Did you know the average length of a piece of spaghetti is 10 inches? It’s just enough to wrap a few lengths around your fork.

They also say you can use a strand of uncooked spaghetti as a bookmark in your cookbook while you cook. The strangest use of spaghetti I’ve even seen was at a pub in Townsville. They deep fried the raw strands and used them as quirky garnishes on top of a meal. Visually striking; challenging to chew.

And while we’re reciting useless but interesting facts here, this one IS useful. Carbonara sauce doesn’t have cream in it. At least the traditional Italian version doesn’t. Cream is an American addition to the dish. Carbonara gets it’s silkiness from egg yolks which are added to the steaming hot pasta and tossed through at the last minute.

Meanwhile, the classic, spaghetti Bolognese, or spag bol as us Aussies like to call it, turns out it isn’t so classic after all. Just when I thought I knew a dish inside out, I didn’t. “It’s never ‘spag bol’ in our house”, one of my Italian workmates says, ‘……it’s pork ragu.”

And so the debate begins. What meat should you use? What makes a good Spaghetti Bolognese? Is there an ‘authentic’ recipe? The sauce originated in Bologna in the North of Italy, and about the only thing I can find in common in the many recipes I’ve looked at, is that it has meat and tomatoes in it. There are so many variations – from the meats used, to the type of wine, stock, chicken livers, mushrooms – take your pick! The recipe has simply gotten a life of its own since spreading around Italy itself and the world.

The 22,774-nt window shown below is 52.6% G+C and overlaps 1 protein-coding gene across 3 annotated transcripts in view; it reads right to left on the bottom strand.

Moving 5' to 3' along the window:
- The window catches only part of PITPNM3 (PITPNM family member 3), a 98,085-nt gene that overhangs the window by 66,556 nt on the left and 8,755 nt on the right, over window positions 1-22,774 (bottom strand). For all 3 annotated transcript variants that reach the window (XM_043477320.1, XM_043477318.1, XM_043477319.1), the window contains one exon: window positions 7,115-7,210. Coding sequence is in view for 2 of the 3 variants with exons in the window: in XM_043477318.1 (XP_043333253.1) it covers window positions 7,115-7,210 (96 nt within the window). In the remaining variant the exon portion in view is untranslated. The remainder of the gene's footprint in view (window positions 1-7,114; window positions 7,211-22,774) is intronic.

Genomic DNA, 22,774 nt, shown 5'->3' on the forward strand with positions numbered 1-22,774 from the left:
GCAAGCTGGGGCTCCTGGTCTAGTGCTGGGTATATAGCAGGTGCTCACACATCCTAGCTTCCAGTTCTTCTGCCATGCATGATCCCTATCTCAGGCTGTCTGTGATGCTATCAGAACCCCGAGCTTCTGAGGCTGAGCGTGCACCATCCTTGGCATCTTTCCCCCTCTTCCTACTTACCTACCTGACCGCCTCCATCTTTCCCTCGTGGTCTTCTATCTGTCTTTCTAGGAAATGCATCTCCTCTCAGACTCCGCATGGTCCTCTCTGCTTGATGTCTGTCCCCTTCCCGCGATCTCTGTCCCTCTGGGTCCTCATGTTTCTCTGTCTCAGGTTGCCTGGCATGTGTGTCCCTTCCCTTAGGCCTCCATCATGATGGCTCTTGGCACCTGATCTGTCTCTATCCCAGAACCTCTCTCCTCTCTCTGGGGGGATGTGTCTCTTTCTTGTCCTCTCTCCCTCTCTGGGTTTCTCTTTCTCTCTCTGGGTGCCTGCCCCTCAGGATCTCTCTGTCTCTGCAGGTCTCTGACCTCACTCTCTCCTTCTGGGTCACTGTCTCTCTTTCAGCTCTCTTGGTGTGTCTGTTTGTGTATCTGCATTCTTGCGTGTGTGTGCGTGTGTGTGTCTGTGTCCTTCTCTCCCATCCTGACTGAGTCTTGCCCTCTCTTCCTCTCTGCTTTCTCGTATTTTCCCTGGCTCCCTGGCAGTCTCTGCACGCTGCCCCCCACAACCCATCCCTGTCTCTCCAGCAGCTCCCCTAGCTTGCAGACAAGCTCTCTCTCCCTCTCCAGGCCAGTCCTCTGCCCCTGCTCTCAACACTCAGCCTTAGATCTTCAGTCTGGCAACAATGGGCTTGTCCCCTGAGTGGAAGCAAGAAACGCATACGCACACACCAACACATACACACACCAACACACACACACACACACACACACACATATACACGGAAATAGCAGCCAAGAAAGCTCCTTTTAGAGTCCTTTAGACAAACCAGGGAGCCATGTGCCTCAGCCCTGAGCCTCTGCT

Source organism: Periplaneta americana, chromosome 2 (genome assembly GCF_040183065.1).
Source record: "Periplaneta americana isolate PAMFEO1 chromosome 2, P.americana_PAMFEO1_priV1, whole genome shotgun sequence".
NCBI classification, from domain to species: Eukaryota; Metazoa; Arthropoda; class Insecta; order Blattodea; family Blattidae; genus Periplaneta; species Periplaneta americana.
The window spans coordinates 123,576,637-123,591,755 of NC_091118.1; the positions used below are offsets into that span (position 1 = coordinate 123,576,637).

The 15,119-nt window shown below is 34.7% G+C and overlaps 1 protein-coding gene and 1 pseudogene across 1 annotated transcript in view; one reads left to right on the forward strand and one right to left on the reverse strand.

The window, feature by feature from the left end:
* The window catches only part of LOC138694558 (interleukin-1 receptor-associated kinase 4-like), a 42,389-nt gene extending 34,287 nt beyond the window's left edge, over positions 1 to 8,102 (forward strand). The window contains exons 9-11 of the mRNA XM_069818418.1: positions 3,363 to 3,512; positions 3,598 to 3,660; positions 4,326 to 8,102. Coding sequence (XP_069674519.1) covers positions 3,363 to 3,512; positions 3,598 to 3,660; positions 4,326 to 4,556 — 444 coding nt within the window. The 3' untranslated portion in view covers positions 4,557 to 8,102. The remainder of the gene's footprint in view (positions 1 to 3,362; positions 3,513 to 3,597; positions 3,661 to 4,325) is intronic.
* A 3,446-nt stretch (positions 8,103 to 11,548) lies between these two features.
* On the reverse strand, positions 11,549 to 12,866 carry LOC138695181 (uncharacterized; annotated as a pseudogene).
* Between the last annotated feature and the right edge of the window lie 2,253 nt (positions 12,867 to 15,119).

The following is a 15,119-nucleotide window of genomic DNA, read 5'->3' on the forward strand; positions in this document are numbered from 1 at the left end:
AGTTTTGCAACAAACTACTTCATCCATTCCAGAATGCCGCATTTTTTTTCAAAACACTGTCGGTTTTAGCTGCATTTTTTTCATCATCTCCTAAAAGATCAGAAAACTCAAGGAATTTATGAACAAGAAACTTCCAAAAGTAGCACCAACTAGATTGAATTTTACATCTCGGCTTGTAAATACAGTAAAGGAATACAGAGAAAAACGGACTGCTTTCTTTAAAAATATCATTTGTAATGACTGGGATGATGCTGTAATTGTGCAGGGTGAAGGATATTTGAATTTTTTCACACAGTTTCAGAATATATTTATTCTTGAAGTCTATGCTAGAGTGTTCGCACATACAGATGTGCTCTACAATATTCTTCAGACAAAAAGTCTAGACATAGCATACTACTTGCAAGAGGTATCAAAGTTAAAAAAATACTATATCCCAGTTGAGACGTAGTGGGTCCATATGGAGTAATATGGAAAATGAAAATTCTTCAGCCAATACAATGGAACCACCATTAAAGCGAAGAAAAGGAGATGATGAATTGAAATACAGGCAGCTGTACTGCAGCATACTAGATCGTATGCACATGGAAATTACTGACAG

So there was only one way to find the answer to this soul searching quest for a good ragu (meat) sauce.  Survey all my Italian friends. Most Aussies like to stick with a big batch of beef mince. Being a big beef producing nation, it feels like a safe choice, doesn’t it? But as lot of top chefs, friends, and my workmate point out, there are plenty of other meats to choose from.

Louise likes a cut of beef, sliced very, very thinly (never minced), Tanya prefers pork. Ena and Sam like veal and pork mince together. I’ve adopted the mixed meat idea too and prefer a mix of beef and pork, with a dash of cured meat such as prosciutto. Sylvanna likes straight beef mince, but says the key is “lots of garlic. I use a whole head of garlic fried off in lots of butter before adding the meat.”

Seems a load of garlic is quite universal amongst my friends. Ena also opts for ‘an entire head of garlic’ and a jaw dropping “five or six onions for 500g of meat.” She quickly follows this sentence “but this isn’t the kind of sauce you make while you wait for the pasta to boil, it takes 6 or 7 hours, and the onions turn sweet.”